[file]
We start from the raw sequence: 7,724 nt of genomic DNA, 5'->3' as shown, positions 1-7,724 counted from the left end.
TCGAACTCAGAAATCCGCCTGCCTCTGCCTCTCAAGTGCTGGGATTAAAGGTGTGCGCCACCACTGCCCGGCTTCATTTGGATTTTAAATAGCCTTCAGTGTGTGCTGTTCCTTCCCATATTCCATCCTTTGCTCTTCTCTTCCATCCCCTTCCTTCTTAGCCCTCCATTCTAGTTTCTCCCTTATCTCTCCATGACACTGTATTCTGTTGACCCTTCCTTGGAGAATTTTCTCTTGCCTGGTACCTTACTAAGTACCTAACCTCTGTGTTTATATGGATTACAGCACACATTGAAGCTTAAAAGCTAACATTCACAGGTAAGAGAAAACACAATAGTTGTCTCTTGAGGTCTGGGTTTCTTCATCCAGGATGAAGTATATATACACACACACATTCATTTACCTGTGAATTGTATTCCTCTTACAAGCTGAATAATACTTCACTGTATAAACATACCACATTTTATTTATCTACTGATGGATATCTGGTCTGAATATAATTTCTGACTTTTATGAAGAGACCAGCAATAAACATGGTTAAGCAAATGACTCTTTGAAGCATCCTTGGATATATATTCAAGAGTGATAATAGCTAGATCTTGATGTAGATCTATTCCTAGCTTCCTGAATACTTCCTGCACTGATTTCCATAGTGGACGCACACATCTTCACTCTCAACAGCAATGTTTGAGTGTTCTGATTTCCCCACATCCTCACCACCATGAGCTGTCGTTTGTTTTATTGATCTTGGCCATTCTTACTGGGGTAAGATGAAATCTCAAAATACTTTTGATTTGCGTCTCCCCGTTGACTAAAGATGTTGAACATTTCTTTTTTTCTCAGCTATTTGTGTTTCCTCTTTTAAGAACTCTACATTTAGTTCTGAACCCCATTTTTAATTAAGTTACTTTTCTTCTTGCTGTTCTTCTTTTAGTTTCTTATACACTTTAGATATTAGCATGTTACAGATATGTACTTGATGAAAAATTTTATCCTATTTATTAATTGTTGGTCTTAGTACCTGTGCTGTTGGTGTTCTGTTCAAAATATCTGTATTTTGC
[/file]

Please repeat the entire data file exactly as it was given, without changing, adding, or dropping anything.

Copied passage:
We start from the raw sequence: 7,724 nt of genomic DNA, 5'->3' as shown, positions 1-7,724 counted from the left end.
TCGAACTCAGAAATCCGCCTGCCTCTGCCTCTCAAGTGCTGGGATTAAAGGTGTGCGCCACCACTGCCCGGCTTCATTTGGATTTTAAATAGCCTTCAGTGTGTGCTGTTCCTTCCCATATTCCATCCTTTGCTCTTCTCTTCCATCCCCTTCCTTCTTAGCCCTCCATTCTAGTTTCTCCCTTATCTCTCCATGACACTGTATTCTGTTGACCCTTCCTTGGAGAATTTTCTCTTGCCTGGTACCTTACTAAGTACCTAACCTCTGTGTTTATATGGATTACAGCACACATTGAAGCTTAAAAGCTAACATTCACAGGTAAGAGAAAACACAATAGTTGTCTCTTGAGGTCTGGGTTTCTTCATCCAGGATGAAGTATATATACACACACACATTCATTTACCTGTGAATTGTATTCCTCTTACAAGCTGAATAATACTTCACTGTATAAACATACCACATTTTATTTATCTACTGATGGATATCTGGTCTGAATATAATTTCTGACTTTTATGAAGAGACCAGCAATAAACATGGTTAAGCAAATGACTCTTTGAAGCATCCTTGGATATATATTCAAGAGTGATAATAGCTAGATCTTGATGTAGATCTATTCCTAGCTTCCTGAATACTTCCTGCACTGATTTCCATAGTGGACGCACACATCTTCACTCTCAACAGCAATGTTTGAGTGTTCTGATTTCCCCACATCCTCACCACCATGAGCTGTCGTTTGTTTTATTGATCTTGGCCATTCTTACTGGGGTAAGATGAAATCTCAAAATACTTTTGATTTGCGTCTCCCCGTTGACTAAAGATGTTGAACATTTCTTTTTTTCTCAGCTATTTGTGTTTCCTCTTTTAAGAACTCTACATTTAGTTCTGAACCCCATTTTTAATTAAGTTACTTTTCTTCTTGCTGTTCTTCTTTTAGTTTCTTATACACTTTAGATATTAGCATGTTACAGATATGTACTTGATGAAAAATTTTATCCTATTTATTAATTGTTGGTCTTAGTACCTGTGCTGTTGGTGTTCTGTTCAAAATATCTGTATTTTGC